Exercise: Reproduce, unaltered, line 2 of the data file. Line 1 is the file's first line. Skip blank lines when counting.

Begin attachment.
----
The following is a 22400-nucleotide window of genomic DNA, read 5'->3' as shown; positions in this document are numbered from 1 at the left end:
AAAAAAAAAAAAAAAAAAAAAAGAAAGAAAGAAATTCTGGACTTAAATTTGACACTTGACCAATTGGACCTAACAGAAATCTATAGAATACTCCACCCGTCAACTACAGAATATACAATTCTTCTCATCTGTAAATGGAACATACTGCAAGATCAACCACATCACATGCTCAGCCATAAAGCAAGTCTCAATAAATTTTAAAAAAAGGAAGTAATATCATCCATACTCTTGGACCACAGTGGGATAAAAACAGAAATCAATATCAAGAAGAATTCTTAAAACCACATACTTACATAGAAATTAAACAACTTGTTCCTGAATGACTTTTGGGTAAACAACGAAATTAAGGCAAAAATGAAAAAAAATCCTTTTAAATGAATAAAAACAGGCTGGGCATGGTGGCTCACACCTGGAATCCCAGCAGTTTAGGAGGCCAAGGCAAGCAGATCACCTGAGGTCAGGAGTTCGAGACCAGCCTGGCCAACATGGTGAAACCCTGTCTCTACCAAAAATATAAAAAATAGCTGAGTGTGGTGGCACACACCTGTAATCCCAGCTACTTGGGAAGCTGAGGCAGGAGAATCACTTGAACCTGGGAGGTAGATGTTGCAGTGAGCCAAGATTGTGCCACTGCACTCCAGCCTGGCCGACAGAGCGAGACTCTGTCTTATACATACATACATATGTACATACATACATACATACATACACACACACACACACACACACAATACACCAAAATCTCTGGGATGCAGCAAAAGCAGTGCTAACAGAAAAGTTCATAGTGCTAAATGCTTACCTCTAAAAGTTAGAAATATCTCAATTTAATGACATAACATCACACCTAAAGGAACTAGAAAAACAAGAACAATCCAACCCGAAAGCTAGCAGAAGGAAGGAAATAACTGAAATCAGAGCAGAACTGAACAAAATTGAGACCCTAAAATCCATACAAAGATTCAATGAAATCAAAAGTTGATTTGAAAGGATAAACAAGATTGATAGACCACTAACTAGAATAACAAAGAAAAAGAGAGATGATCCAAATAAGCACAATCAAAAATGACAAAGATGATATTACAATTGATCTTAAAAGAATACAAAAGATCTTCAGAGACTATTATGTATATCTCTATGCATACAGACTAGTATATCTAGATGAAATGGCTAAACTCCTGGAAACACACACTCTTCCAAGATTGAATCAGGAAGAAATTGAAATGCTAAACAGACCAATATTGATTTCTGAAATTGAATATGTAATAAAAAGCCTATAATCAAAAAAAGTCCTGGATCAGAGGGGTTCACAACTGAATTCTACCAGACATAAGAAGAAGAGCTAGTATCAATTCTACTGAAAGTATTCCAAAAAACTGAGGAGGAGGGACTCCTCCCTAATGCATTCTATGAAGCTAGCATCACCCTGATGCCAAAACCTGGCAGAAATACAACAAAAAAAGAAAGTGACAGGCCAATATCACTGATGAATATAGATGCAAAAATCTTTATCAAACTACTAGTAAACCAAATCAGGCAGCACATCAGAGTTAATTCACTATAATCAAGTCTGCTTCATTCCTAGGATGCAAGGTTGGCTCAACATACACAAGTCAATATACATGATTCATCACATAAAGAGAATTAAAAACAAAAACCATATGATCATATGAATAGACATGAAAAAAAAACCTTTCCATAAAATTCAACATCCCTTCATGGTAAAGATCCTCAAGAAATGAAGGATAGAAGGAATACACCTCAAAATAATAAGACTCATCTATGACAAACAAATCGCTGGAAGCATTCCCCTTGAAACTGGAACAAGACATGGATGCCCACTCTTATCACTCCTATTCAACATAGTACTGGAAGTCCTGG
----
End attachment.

AAAAAAAAAAAAAAAAAAAAAAGAAAGAAAGAAATTCTGGACTTAAATTTGACACTTGACCAATTGGACCTAACAGAAATCTATAGAATACTCCACCCGTCAACTACAGAATATACAATTCTTCTCATCTGTAAATGGAACATACTGCAAGATCAACCACATCACATGCTCAGCCATAAAGCAAGTCTCAATAAATTTTAAAAAAAGGAAGTAATATCATCCATACTCTTGGACCACAGTGGGATAAAAACAGAAATCAATATCAAGAAGAATTCTTAAAACCACATACTTACATAGAAATTAAACAACTTGTTCCTGAATGACTTTTGGGTAAACAACGAAATTAAGGCAAAAATGAAAAAAAATCCTTTTAAATGAATAAAAACAGGCTGGGCATGGTGGCTCACACCTGGAATCCCAGCAGTTTAGGAGGCCAAGGCAAGCAGATCACCTGAGGTCAGGAGTTCGAGACCAGCCTGGCCAACATGGTGAAACCCTGTCTCTACCAAAAATATAAAAAATAGCTGAGTGTGGTGGCACACACCTGTAATCCCAGCTACTTGGGAAGCTGAGGCAGGAGAATCACTTGAACCTGGGAGGTAGATGTTGCAGTGAGCCAAGATTGTGCCACTGCACTCCAGCCTGGCCGACAGAGCGAGACTCTGTCTTATACATACATACATATGTACATACATACATACATACATACACACACACACACACACACACAATACACCAAAATCTCTGGGATGCAGCAAAAGCAGTGCTAACAGAAAAGTTCATAGTGCTAAATGCTTACCTCTAAAAGTTAGAAATATCTCAATTTAATGACATAACATCACACCTAAAGGAACTAGAAAAACAAGAACAATCCAACCCGAAAGCTAGCAGAAGGAAGGAAATAACTGAAATCAGAGCAGAACTGAACAAAATTGAGACCCTAAAATCCATACAAAGATTCAATGAAATCAAAAGTTGATTTGAAAGGATAAACAAGATTGATAGACCACTAACTAGAATAACAAAGAAAAAGAGAGATGATCCAAATAAGCACAATCAAAAATGACAAAGATGATATTACAATTGATCTTAAAAGAATACAAAAGATCTTCAGAGACTATTATGTATATCTCTATGCATACAGACTAGTATATCTAGATGAAATGGCTAAACTCCTGGAAACACACACTCTTCCAAGATTGAATCAGGAAGAAATTGAAATGCTAAACAGACCAATATTGATTTCTGAAATTGAATATGTAATAAAAAGCCTATAATCAAAAAAAGTCCTGGATCAGAGGGGTTCACAACTGAATTCTACCAGACATAAGAAGAAGAGCTAGTATCAATTCTACTGAAAGTATTCCAAAAAACTGAGGAGGAGGGACTCCTCCCTAATGCATTCTATGAAGCTAGCATCACCCTGATGCCAAAACCTGGCAGAAATACAACAAAAAAAGAAAGTGACAGGCCAATATCACTGATGAATATAGATGCAAAAATCTTTATCAAACTACTAGTAAACCAAATCAGGCAGCACATCAGAGTTAATTCACTATAATCAAGTCTGCTTCATTCCTAGGATGCAAGGTTGGCTCAACATACACAAGTCAATATACATGATTCATCACATAAAGAGAATTAAAAACAAAAACCATATGATCATATGAATAGACATGAAAAAAAAACCTTTCCATAAAATTCAACATCCCTTCATGGTAAAGATCCTCAAGAAATGAAGGATAGAAGGAATACACCTCAAAATAATAAGACTCATCTATGACAAACAAATCGCTGGAAGCATTCCCCTTGAAACTGGAACAAGACATGGATGCCCACTCTTATCACTCCTATTCAACATAGTACTGGAAGTCCTGG